A comment on one of my posts the other day struck me. It was only three words:
“This is AWFUL!”
The awful thing is a 60-second video of me playing the violin. (In case you’re curious, here’s the video).
I laughed when I read the comment, but there was a time when it would not have been funny to me.
For decades I was filled with insecurity about my musical ability.
I would ruminate after performances. This second-guessing went beyond my playing to include things I said in conversation, emails, and more. I would beat myself up and worry about anything I thought was a mistake that couldn’t be undone.
- I left projects unfinished
- I felt anxious
- It caused me to second-guess big and small decisions
- I was making unfavorable comparisons to other people
- I was less present around my family.
The voice of my inner critic practically drowned out every other idea in my head.
A year ago I talked about this in a short video. I’d been exploring therapy, podcasts, books, etc.
Then Evan Gregor introduced me to a process that clicked for me. In a nutshell, it has to do with reconciling inner conflict through mindful self-dialogue. Watch the full video here (to skip the intro, FF to 2:42)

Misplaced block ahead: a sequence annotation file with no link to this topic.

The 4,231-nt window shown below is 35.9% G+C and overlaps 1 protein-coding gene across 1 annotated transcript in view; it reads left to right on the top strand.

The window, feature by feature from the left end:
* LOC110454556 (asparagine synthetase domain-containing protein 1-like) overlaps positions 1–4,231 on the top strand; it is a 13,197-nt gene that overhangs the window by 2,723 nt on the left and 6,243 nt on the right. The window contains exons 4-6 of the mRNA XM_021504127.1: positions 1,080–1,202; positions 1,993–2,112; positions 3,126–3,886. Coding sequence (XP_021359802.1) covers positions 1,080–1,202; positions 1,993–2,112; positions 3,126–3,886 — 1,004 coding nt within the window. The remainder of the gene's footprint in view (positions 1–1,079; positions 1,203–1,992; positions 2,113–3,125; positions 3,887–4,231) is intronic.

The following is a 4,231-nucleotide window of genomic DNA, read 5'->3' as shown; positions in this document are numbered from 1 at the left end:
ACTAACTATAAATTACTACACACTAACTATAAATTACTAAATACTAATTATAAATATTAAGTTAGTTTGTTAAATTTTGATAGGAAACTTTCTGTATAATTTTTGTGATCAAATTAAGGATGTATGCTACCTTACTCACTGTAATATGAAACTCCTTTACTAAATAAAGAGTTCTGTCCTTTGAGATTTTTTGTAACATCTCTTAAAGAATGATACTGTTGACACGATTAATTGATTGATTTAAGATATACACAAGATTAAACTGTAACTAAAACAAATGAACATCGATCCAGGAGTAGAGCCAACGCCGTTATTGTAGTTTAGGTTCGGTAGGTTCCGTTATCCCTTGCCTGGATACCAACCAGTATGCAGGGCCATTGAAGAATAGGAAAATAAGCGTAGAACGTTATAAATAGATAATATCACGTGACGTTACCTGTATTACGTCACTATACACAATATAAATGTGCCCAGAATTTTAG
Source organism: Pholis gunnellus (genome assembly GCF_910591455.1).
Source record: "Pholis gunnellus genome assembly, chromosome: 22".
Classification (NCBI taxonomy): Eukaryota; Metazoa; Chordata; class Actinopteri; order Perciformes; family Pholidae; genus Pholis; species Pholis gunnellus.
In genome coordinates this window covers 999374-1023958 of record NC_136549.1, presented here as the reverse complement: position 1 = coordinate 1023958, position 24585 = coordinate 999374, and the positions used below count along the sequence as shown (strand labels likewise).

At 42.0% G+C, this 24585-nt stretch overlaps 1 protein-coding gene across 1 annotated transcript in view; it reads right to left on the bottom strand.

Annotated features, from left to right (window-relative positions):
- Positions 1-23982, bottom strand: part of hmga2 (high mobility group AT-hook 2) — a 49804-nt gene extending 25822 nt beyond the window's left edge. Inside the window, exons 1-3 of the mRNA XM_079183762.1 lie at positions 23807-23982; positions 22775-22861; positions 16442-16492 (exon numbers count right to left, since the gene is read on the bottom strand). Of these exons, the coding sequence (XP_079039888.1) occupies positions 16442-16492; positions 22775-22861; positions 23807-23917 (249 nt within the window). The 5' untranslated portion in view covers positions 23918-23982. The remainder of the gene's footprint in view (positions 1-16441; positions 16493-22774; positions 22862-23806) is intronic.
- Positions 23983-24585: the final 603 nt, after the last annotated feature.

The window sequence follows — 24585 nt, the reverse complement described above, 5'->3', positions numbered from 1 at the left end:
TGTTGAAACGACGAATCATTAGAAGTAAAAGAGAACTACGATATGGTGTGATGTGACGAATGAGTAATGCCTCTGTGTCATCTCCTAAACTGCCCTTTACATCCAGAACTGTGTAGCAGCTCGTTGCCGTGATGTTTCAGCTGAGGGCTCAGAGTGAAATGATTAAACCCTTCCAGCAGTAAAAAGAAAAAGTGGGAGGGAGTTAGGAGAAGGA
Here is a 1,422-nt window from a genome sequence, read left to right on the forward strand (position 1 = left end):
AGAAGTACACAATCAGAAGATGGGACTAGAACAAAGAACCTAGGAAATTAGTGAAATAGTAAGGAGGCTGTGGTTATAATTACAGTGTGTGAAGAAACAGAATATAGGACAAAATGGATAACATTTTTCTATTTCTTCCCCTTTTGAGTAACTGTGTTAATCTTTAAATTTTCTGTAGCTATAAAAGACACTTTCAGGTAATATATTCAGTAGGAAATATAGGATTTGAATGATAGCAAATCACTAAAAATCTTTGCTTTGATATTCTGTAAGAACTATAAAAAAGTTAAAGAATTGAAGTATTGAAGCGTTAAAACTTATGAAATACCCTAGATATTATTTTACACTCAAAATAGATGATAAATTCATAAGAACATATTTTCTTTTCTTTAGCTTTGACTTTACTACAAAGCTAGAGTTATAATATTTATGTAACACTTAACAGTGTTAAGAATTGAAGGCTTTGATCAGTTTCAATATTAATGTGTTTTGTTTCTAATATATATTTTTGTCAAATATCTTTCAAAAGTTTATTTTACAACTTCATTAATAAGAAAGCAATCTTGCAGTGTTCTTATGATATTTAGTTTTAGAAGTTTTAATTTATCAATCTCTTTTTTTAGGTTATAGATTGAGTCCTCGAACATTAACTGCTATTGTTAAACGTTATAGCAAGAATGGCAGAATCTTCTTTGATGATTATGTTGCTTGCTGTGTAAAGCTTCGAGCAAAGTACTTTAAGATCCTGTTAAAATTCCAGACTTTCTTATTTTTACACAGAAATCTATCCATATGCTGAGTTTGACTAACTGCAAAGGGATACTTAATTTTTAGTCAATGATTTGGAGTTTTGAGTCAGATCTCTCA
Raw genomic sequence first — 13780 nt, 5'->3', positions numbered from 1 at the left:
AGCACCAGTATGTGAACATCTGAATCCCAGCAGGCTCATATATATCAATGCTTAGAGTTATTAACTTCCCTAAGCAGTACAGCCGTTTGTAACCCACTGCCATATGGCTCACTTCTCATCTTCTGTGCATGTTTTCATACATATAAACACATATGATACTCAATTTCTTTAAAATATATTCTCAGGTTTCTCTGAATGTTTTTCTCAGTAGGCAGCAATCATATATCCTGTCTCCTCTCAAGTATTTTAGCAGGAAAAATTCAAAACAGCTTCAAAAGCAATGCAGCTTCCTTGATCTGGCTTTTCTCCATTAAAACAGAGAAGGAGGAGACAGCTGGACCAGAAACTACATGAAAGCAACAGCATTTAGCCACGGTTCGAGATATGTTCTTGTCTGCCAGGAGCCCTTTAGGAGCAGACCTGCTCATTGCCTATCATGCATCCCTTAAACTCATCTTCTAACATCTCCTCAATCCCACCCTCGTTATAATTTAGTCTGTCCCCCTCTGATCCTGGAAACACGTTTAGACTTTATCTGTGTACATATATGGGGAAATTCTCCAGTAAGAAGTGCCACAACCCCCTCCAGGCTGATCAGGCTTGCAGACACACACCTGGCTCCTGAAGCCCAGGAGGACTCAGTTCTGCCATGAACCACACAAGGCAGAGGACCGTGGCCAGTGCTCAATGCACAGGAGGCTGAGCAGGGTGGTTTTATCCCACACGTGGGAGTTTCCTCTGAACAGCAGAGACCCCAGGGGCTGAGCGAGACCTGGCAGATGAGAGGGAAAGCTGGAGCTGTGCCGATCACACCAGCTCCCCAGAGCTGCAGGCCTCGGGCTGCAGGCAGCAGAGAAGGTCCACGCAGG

Working with Evan was a game-changer. Now I’m able to notice my inner critic coming up, and while I still see “mistakes” for what they are, I’m more able to regulate my emotions.
- I accept where I am at.
- Negative feedback, or other peoples’ opinions, don’t eat at me or hold me back like they use to.
The way I fixed this:
- Giving my insecurity a name
- learning, there’s nothing broken about me.
- Getting tools and processes
I feel more hopeful and less stuck. I’m more present. I follow through and finish more projects. I enjoy life more.
If you’re tired of fighting with your inner critic, know this:
It’s common for musicians and people in general of all ages and abilities to feel anxious and//or conflicted as a result of self-doubting thoughts.
Many of my adult music students, career mentoring clients, and colleagues (including professional teachers and performers) struggle with insecurities. If this applies to you, you’re far from alone.
It may feel hard to acknowledge or call out. I personally feel that like with any 12-step program, healing begins with acknowledging the struggle. You don’t have to announce it to the world. Maybe start by acknowledging it quietly to yourself, and then sharing it with one person you trust.
If you’re like me, you may have had feelings of self-doubt for a long time. It is possible to overcome your inner critic by developing mindful techniques.
Evan led a great workshop devoted to calming your inner critic. People who attended loved it. We made it available as a course.
If you’re interested in calming your inner critic, pick up the course here.
If your focus is on career and business, and/or you’d like to explore inner work more regularly on a variety of related topics, Evan and I offer regular calls, mini-workshops, and more in our support group Music Biz Mastermind.
If you try it out, you can access several courses including calming your inner critic. Try it out here.